October 16, 2020 at 2:02 pm #120692
My parents have always warned me against taking witchcraft lightly, which was why they made me wait a really long time before allowing me to read Harry Potter. But I often find in fantasy, not only can magic add a cool element, but it can provide a sorely-needed explanation for something in your fantasy world (if you have one) or can help with the answer to a problem. And it can just be fun to experiment with. But I’m always hesitant to add it, because isn’t any other power other than God’s not right? (Unless I suppose you say that the magic is a gift from him?) So what I frequently do is just contribute something to God in my world. Here’s for a random example if we were dealing with a strange river or something: “This river does this amazing “blank” (insert whatever it its) because it flows from a place in a rock where God (or the world’s name for God, like Maker or something) struck the stone, so it’s really His power that’s doing it.” (See the reference to Moses? :P)
So a lot of times I’ll just have something unnatural like that, something that other people might say is magic, and declare that it is because of God, which seems to have been working for me.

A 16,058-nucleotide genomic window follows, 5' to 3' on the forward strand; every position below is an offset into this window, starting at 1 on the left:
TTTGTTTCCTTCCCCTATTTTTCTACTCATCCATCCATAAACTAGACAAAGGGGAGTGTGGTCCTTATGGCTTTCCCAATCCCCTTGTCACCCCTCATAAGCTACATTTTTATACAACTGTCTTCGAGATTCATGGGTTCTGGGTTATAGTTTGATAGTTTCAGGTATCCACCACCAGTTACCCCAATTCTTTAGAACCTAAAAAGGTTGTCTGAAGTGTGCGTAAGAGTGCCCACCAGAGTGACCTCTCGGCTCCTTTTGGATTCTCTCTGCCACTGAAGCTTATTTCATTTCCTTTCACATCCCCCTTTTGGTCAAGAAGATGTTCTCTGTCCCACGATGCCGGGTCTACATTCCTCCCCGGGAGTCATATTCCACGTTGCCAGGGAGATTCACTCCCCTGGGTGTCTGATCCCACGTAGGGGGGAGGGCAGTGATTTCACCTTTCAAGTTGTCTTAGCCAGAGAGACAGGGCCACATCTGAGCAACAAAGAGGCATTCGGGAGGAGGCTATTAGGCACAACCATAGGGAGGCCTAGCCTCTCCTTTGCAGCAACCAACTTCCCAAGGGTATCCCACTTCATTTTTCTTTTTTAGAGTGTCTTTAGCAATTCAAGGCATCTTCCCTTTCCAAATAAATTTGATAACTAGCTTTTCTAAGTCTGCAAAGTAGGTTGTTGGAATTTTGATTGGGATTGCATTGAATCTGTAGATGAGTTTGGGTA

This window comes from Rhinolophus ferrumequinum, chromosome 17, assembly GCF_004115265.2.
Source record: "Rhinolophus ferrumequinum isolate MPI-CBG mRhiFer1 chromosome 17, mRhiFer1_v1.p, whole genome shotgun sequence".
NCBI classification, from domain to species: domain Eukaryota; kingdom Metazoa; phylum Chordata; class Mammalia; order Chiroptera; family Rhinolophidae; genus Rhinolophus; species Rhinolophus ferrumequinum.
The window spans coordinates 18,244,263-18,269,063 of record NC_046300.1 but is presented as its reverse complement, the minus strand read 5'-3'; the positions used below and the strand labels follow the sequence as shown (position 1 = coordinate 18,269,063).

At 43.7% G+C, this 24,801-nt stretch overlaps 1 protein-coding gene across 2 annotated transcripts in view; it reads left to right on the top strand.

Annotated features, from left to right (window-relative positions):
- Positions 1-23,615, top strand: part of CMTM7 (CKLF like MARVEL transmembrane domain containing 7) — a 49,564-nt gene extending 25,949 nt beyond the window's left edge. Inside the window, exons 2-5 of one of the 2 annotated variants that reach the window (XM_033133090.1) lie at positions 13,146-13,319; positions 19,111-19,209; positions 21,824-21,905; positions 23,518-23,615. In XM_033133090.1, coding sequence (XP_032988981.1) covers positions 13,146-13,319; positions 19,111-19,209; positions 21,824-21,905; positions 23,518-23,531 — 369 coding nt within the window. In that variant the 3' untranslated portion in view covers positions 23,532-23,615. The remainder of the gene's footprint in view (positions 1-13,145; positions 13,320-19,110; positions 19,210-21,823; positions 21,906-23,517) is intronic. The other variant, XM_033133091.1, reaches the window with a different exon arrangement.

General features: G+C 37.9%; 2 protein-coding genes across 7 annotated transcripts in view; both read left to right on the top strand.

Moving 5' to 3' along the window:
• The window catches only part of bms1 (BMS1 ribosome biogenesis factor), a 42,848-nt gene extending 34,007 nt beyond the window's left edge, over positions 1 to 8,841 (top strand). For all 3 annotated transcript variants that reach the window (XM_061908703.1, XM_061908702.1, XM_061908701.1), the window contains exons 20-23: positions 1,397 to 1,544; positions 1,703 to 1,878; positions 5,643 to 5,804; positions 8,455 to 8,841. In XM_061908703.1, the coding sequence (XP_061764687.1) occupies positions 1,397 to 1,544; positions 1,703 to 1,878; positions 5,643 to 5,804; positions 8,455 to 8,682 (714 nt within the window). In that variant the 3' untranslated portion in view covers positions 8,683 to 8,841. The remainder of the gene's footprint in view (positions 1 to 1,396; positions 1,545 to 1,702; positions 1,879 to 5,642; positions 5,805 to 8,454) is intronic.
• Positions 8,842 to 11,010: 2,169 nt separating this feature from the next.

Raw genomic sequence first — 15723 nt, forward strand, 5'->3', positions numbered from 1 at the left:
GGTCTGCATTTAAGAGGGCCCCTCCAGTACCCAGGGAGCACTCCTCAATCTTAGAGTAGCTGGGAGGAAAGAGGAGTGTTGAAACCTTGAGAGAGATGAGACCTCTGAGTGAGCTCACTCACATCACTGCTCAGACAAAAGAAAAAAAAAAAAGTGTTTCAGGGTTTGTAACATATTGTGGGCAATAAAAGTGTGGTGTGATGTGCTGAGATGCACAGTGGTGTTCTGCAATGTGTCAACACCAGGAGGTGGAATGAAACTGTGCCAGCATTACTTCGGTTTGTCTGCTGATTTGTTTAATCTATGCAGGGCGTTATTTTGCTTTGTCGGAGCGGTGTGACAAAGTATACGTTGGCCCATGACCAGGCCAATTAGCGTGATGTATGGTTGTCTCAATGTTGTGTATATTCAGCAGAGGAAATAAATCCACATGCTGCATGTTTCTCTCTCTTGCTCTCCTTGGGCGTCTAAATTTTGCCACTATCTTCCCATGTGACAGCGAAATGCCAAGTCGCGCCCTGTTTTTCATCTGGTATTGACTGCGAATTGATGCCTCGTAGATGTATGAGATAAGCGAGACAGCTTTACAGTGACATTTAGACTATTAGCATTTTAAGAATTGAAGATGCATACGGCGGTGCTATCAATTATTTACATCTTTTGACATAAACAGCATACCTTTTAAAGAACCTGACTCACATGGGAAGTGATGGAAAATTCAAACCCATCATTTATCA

But I still wonder if one can have magic in any way, shape, or form that is biblical? I know that some people may not share my views on this subject, but I’m still curious as to what you may say. Any suggestions on this topic or opinions? It’s something that’s puzzled me for a while. Would you say that magic is ok? Would you say that it should be avoided? What?
No tears in the writer, no tears in the reader. No surprise in the writer, no surprise in the reader ~RFOctober 16, 2020 at 3:11 pm #120696
Hello, @mischievous-thwapling! 🙂
First of all, I would say that, from what the Bible says, there is nothing supporting or endorsing magic. Throughout the Old Testament, the Lord repeatedly tells the Israelites to have nothing to do with magicians, sorcerers and witches. (see Exodus 22:18, Leviticus 20:6, Leviticus 19:31, Deuteronomy 18:9 – 18:12 and Isaiah 8:19)